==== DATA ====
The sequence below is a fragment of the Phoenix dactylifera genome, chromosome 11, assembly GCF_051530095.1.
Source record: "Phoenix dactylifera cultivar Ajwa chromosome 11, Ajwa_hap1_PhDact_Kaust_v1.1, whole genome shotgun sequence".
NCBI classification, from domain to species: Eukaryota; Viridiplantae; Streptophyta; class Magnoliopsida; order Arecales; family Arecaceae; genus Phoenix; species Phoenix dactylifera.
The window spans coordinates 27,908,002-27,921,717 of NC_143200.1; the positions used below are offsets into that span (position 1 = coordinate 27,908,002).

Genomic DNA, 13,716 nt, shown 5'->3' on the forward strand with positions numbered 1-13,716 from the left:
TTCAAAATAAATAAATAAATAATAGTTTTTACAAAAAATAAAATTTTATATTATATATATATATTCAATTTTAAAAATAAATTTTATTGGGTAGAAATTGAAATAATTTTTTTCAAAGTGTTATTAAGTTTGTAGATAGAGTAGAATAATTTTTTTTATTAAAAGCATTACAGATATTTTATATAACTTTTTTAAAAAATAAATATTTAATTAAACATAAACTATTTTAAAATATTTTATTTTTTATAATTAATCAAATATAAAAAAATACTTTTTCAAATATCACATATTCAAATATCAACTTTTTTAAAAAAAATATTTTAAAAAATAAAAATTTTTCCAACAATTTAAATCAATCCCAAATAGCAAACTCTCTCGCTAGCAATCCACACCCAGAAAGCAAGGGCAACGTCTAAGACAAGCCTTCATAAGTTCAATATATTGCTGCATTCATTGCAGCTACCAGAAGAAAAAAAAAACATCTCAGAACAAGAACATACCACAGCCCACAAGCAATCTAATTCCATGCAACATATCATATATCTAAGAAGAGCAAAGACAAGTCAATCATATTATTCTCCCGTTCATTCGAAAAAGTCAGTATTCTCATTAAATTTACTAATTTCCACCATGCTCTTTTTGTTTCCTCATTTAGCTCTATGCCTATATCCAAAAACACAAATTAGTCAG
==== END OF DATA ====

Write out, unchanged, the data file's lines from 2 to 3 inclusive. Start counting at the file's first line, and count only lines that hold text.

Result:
Source record: "Phoenix dactylifera cultivar Ajwa chromosome 11, Ajwa_hap1_PhDact_Kaust_v1.1, whole genome shotgun sequence".
NCBI classification, from domain to species: Eukaryota; Viridiplantae; Streptophyta; class Magnoliopsida; order Arecales; family Arecaceae; genus Phoenix; species Phoenix dactylifera.